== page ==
Updated: Oct 21, 2019
Okay, so we know we need to build relationships with students. There is a ton of research to support this. But here’s something interesting: simply having social conversations or making small talk is actually the quickest way to develop those relationships. For some teachers, that’s awesome news since making connections is second nature. But for some teachers, this is some work. And besides, there is so much pressure to teach bell-to-bell (which I don’t actually agree with-but that will have to wait for another blog post). So okay then-- how do we fit in those social conversations?
One way is by doing a daily “Walking Check-In.” This is the incredibly fancy name I made up for what was essentially my “rounds.” Here’s how I did it in my class: When my students entered the classroom, I had“bellwork” on the board and I set a 5-minute timer. As the timer counted down, I walked around to every student and looked at what they were writing. I said, “Hi,” made a few seconds of small talk, scanned their work, and then stamped their paper. With a goofy rubber stamp. That’s it!
This is one of my favorite strategies and it is loaded with a whole slew of relationship building and engagement benefits.
I was able to make social contact with every single student. It could be as quick and simple as, “Hey cool shoes.” or “I saw your game last night. Nice play.” or even “Hey, so happy to see you today!” Social conversation=relationship building!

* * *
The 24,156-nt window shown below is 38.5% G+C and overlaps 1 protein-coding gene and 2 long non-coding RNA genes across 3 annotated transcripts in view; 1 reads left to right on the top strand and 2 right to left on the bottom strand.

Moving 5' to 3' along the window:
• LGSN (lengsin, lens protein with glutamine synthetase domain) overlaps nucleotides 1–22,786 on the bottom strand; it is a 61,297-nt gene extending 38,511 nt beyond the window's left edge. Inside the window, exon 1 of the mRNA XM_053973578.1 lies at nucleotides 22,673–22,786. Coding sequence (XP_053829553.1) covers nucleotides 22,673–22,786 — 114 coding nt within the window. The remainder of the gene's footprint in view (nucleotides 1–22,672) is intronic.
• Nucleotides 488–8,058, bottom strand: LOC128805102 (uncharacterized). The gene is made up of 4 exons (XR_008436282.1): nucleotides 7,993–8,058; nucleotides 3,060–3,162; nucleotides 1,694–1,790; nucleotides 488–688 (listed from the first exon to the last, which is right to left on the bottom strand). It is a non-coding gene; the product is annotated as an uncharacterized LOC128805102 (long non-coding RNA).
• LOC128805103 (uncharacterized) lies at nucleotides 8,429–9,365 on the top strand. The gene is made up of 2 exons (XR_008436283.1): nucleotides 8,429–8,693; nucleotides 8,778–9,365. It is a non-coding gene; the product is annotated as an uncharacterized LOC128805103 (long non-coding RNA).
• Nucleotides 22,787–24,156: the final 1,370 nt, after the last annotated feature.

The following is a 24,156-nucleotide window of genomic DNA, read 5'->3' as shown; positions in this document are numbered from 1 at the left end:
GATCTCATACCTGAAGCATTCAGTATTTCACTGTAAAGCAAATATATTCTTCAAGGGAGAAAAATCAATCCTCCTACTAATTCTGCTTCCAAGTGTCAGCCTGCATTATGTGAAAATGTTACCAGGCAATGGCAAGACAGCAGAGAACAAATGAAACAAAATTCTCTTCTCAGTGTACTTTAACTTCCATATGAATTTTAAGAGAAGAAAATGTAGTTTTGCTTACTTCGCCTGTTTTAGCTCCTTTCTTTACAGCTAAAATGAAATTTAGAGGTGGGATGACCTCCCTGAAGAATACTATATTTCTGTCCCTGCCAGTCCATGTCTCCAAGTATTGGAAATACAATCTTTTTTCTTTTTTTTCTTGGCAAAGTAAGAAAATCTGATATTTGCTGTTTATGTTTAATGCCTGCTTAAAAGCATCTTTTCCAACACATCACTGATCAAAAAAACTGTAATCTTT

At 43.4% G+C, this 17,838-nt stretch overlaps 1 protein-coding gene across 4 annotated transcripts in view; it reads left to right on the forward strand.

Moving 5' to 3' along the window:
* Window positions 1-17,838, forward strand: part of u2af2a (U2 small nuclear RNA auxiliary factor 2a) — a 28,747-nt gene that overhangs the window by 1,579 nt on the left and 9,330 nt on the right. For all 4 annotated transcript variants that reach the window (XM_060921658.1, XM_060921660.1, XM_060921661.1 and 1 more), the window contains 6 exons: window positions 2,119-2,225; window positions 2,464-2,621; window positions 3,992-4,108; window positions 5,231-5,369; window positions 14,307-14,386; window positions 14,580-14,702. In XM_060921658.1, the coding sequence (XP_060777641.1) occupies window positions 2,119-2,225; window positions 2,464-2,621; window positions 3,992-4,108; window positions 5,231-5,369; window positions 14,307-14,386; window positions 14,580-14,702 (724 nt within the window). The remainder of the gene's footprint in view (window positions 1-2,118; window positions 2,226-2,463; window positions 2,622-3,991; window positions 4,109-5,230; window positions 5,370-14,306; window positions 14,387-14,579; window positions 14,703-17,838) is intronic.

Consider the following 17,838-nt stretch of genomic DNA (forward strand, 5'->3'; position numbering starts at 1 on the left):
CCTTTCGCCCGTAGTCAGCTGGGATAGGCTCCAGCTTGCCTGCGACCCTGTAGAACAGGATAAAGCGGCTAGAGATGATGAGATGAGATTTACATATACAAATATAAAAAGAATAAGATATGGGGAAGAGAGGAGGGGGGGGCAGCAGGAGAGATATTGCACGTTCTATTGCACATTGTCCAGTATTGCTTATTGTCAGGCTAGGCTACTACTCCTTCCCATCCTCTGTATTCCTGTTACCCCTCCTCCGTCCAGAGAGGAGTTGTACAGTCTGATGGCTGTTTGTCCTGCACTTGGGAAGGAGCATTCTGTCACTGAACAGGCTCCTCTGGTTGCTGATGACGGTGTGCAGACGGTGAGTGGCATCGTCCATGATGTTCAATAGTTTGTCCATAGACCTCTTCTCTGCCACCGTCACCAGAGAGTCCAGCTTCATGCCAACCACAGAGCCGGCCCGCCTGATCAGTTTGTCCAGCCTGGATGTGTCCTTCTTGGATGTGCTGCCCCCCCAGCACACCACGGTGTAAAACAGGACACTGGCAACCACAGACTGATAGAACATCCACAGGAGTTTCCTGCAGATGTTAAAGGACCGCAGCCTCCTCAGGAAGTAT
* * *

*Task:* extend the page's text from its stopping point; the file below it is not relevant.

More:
I tied the bellwork to the material and whenever I could, to their own lives. Relevance means engagement. I then used that few seconds for very quick formative assessment by glancing at their work which helped inform the rest of the hour. And I learned something about them from their responses.
It communicated to every student that they were important and that I cared that they were on task.
It gave the students a positive interaction at the beginning of the hour which set the tone for the rest of the class time.
It saved me hours of grading later--I graded bellwork for completion which eased any anxiety over getting it “right” or “wrong” in only five minutes and allowed students to breathe and just answer the question. Later, I only needed to look for stamps to give out points.
It got students in their seats and on-task right away. Students were engaged as soon as class started.
Stamps! Every single student wants stamps. I taught 12th grade. I had 18-year-olds tell me that I forgot their stamp. It’s tangible. Tangible is good.
Okay. Troubleshooting this strategy:
Start rounds the minute the bell rings and you have started the timer.
Have your bellwork posted so any late students can start without interrupting your rounds.
Wait to take attendance, check emails, answer questions from students, and every other distracting thing until a later time.
Stop by every student’s paper for only a few seconds, long enough to interact and check the work. If you see someone struggling, circle back later i.e., during independent work time or build in time to go over the bellwork as a class.
Be consistent. Do it every day to make the routine predictable. Students will get so used to this routine that they will get in their seats and start on the bellwork right away.
Trust me when I say that logistically this works. I did it in classes of 30+, 5 times a day, 5 days a week. And it paid massive dividends. I swear by this strategy as a quick way to build those relationships and get your students hooked into the class.